1 Wound 2 Tissue to be detached (incision guide) 3 Vascular mesh
How can you prepare for the procedure?
- All your questions about possible complications and alternative treatments should be answered in advance.
- Keep nicotine and alcohol consumption to a minimum!
- If necessary, take hormone-containing medication (the pill) temporarily.
- Blood-thinning medication (e.g. ASS, Thomapyrin®) must be discontinued at least 10 days before the operation after consultation with your doctor.
- Vitamin preparations (A, E) and food supplements (omega-3 fatty acids, St. John’s wort preparations, etc.) must be discontinued at least 4 weeks before the operation.
- Surgery limits the ability to travel by air. Therefore, do not plan any professional or private air travel during the 6 weeks after the operation!
How is the procedure performed?
- First, the suspicious tissue is removed, usually on an outpatient basis and under local anaesthesia.
- Until the histological examination confirms the complete removal, the wound is dressed with a special bandage.
- The duration of wound closure depends largely on the complexity of the wound (20 minutes to 4 hours).
What do you need to keep in mind after the procedure?
- After the outpatient removal of the skin change, driving a car should be strictly avoided due to possible medication.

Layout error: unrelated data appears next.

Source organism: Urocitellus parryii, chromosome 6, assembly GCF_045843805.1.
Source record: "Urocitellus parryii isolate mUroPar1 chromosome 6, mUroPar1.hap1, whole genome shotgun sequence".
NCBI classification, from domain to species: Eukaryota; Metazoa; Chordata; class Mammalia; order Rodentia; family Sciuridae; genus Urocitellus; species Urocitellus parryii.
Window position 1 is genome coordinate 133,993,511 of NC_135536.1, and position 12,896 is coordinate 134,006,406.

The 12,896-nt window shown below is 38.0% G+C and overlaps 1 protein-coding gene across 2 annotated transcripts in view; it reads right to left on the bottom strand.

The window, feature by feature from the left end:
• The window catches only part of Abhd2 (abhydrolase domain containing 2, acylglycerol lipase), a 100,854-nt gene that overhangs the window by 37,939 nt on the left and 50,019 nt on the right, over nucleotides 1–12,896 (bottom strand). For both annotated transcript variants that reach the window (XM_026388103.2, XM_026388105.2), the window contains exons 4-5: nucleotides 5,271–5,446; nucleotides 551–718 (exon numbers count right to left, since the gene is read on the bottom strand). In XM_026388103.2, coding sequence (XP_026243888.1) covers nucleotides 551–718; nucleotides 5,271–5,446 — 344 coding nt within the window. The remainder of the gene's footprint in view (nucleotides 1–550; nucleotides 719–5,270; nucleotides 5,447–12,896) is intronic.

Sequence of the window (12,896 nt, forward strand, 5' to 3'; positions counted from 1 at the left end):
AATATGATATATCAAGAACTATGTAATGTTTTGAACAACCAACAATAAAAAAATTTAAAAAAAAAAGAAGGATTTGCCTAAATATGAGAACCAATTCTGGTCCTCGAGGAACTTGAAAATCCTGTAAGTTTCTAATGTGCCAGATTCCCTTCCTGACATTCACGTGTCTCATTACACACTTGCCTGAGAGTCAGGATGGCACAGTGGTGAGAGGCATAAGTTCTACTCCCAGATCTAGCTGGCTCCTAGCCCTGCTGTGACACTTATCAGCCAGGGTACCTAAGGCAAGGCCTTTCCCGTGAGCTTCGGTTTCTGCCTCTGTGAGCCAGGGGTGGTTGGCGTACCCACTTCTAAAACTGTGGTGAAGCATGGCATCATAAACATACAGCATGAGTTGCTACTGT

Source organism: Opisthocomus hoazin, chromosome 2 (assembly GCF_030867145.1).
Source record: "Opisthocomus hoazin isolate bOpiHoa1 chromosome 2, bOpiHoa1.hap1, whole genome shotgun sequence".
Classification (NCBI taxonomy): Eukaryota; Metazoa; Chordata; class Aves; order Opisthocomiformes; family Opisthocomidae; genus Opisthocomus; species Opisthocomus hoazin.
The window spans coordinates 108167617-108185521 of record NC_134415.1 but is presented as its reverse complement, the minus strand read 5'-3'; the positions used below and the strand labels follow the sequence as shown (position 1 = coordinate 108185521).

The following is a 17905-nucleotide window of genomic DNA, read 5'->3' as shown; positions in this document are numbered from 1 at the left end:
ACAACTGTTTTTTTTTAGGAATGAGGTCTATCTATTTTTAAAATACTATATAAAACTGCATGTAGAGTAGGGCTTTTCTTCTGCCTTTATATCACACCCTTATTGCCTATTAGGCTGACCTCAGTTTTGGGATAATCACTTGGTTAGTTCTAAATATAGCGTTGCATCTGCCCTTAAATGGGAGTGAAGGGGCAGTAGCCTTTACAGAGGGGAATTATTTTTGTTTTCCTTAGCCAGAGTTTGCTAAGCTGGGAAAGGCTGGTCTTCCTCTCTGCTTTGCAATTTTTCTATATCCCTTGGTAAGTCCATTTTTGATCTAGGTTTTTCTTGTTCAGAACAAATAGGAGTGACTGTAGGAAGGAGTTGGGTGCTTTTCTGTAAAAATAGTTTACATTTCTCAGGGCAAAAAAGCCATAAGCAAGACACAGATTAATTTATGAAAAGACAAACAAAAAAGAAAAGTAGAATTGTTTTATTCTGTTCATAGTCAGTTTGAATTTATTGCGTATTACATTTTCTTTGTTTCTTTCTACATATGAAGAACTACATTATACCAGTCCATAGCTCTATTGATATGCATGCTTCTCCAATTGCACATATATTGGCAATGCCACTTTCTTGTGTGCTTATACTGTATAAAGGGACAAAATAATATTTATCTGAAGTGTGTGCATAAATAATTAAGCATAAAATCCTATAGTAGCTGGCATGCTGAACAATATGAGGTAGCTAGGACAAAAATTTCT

- The skin threads are removed after 7 to 14 days according to the affected body part.
- Showering is possible immediately before the wound control on the 3rd postoperative day.
- Scar care (scar massage, sun protection, silicone overlay) from the 3rd postoperative week onwards helps to create inconspicuous scars.
- Sports, saunas, swimming, heavy work and sunbathing should be avoided for at least two weeks. be avoided for 4 weeks.
- Postoperative clinical check-ups are recommended on the 3rd postoperative day and after 1, 2 and 6 weeks.
- After removal of skin cancer, regular follow-up care by the dermatologist is recommended every 3 to 6 months.
“We provide you with extensive expert knowledge so that we can work with you to select the best possible treatment path.”
Dr. med. Stéphane steel is the former director of the Clinic for Plastic, Reconstructive and Aesthetic Surgery / Hand Surgery at the Lüdenscheid Clinic. Dr. Stahl studied medicine at the Universities of Freiburg and Berlin. In 2011 he passed the European and 2012 the German specialist examination for plastic and aesthetic surgery. Further specialist qualifications and additional qualifications followed (including quality management, medical didactics, physical therapy, emergency medicine, laser protection officers, hand surgery) as well as prizes and awards. In 2015 he completed his habilitation in plastic and aesthetic surgery in Tübingen. He is an experienced microsurgeon, a sought-after expert and a regular speaker at specialist congresses. After a multi-stage selection process, Stéphane Stahl became a member of the American Society for Aesthetic Plastic Surgery (ASAPS), one of the world’s largest and most influential specialist societies for aesthetic surgery. His authorship includes numerous articles in respected peer review journals and standard surgical textbooks.